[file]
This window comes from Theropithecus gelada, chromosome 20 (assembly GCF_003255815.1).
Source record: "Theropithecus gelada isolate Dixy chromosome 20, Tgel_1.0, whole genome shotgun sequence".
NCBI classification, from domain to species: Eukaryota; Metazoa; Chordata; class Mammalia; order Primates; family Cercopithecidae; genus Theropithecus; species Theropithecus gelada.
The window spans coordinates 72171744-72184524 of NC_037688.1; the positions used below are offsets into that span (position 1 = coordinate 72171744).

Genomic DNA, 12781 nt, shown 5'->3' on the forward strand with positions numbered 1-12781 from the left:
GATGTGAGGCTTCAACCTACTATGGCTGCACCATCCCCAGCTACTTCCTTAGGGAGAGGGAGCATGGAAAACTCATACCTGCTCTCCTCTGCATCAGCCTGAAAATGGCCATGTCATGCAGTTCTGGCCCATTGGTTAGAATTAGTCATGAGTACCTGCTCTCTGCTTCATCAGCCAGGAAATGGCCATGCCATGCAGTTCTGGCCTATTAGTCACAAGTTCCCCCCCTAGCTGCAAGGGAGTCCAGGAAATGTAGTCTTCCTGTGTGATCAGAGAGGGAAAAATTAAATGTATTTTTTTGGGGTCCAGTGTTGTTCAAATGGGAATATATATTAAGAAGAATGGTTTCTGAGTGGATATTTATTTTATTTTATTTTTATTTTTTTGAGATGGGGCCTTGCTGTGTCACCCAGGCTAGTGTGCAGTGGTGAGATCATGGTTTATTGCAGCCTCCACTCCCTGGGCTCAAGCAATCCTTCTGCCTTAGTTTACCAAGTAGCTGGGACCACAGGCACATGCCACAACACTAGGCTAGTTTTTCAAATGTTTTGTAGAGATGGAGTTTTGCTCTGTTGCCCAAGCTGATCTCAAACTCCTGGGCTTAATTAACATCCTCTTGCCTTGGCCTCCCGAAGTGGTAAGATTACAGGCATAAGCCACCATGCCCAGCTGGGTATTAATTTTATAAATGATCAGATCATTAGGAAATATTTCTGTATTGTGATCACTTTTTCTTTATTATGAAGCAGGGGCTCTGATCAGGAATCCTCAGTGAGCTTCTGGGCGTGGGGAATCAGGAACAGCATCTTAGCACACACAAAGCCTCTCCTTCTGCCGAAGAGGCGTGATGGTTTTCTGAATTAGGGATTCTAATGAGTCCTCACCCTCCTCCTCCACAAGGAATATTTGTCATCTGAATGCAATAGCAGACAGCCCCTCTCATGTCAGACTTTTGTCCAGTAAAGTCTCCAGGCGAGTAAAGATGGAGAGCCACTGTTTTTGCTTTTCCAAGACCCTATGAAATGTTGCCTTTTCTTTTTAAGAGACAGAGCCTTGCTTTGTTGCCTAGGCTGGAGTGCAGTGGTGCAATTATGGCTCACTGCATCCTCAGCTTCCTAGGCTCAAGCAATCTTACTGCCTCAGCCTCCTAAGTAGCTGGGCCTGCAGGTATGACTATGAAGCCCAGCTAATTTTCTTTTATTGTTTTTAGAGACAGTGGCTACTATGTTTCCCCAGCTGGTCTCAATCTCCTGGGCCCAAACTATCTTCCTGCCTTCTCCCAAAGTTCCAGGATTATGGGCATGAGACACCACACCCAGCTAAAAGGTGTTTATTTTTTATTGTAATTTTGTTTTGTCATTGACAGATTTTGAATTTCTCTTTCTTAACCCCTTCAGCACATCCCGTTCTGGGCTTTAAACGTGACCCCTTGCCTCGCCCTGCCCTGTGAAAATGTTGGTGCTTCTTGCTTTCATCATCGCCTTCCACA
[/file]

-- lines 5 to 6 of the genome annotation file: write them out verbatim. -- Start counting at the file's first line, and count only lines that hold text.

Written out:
Genomic DNA, 12781 nt, shown 5'->3' on the forward strand with positions numbered 1-12781 from the left:
GATGTGAGGCTTCAACCTACTATGGCTGCACCATCCCCAGCTACTTCCTTAGGGAGAGGGAGCATGGAAAACTCATACCTGCTCTCCTCTGCATCAGCCTGAAAATGGCCATGTCATGCAGTTCTGGCCCATTGGTTAGAATTAGTCATGAGTACCTGCTCTCTGCTTCATCAGCCAGGAAATGGCCATGCCATGCAGTTCTGGCCTATTAGTCACAAGTTCCCCCCCTAGCTGCAAGGGAGTCCAGGAAATGTAGTCTTCCTGTGTGATCAGAGAGGGAAAAATTAAATGTATTTTTTTGGGGTCCAGTGTTGTTCAAATGGGAATATATATTAAGAAGAATGGTTTCTGAGTGGATATTTATTTTATTTTATTTTTATTTTTTTGAGATGGGGCCTTGCTGTGTCACCCAGGCTAGTGTGCAGTGGTGAGATCATGGTTTATTGCAGCCTCCACTCCCTGGGCTCAAGCAATCCTTCTGCCTTAGTTTACCAAGTAGCTGGGACCACAGGCACATGCCACAACACTAGGCTAGTTTTTCAAATGTTTTGTAGAGATGGAGTTTTGCTCTGTTGCCCAAGCTGATCTCAAACTCCTGGGCTTAATTAACATCCTCTTGCCTTGGCCTCCCGAAGTGGTAAGATTACAGGCATAAGCCACCATGCCCAGCTGGGTATTAATTTTATAAATGATCAGATCATTAGGAAATATTTCTGTATTGTGATCACTTTTTCTTTATTATGAAGCAGGGGCTCTGATCAGGAATCCTCAGTGAGCTTCTGGGCGTGGGGAATCAGGAACAGCATCTTAGCACACACAAAGCCTCTCCTTCTGCCGAAGAGGCGTGATGGTTTTCTGAATTAGGGATTCTAATGAGTCCTCACCCTCCTCCTCCACAAGGAATATTTGTCATCTGAATGCAATAGCAGACAGCCCCTCTCATGTCAGACTTTTGTCCAGTAAAGTCTCCAGGCGAGTAAAGATGGAGAGCCACTGTTTTTGCTTTTCCAAGACCCTATGAAATGTTGCCTTTTCTTTTTAAGAGACAGAGCCTTGCTTTGTTGCCTAGGCTGGAGTGCAGTGGTGCAATTATGGCTCACTGCATCCTCAGCTTCCTAGGCTCAAGCAATCTTACTGCCTCAGCCTCCTAAGTAGCTGGGCCTGCAGGTATGACTATGAAGCCCAGCTAATTTTCTTTTATTGTTTTTAGAGACAGTGGCTACTATGTTTCCCCAGCTGGTCTCAATCTCCTGGGCCCAAACTATCTTCCTGCCTTCTCCCAAAGTTCCAGGATTATGGGCATGAGACACCACACCCAGCTAAAAGGTGTTTATTTTTTATTGTAATTTTGTTTTGTCATTGACAGATTTTGAATTTCTCTTTCTTAACCCCTTCAGCACATCCCGTTCTGGGCTTTAAACGTGACCCCTTGCCTCGCCCTGCCCTGTGAAAATGTTGGTGCTTCTTGCTTTCATCATCGCCTTCCACA